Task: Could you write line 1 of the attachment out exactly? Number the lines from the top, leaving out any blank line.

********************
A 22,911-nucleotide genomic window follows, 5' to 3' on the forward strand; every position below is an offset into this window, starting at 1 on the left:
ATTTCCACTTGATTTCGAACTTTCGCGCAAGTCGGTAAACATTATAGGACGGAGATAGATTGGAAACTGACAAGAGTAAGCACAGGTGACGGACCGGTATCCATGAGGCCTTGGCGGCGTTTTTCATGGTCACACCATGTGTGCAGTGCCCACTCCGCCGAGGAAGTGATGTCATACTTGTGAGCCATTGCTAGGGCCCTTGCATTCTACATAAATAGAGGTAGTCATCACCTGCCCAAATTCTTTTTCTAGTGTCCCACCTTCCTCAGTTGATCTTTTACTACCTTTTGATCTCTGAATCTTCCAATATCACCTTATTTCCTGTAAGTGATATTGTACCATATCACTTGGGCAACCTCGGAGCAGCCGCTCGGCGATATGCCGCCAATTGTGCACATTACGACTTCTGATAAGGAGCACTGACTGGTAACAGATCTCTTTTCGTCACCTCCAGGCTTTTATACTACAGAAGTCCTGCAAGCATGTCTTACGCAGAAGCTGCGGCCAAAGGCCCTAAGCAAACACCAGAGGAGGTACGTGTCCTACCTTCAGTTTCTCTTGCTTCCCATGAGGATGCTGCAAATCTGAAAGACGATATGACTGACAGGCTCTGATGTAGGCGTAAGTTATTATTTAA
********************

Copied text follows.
A 22,911-nucleotide genomic window follows, 5' to 3' on the forward strand; every position below is an offset into this window, starting at 1 on the left: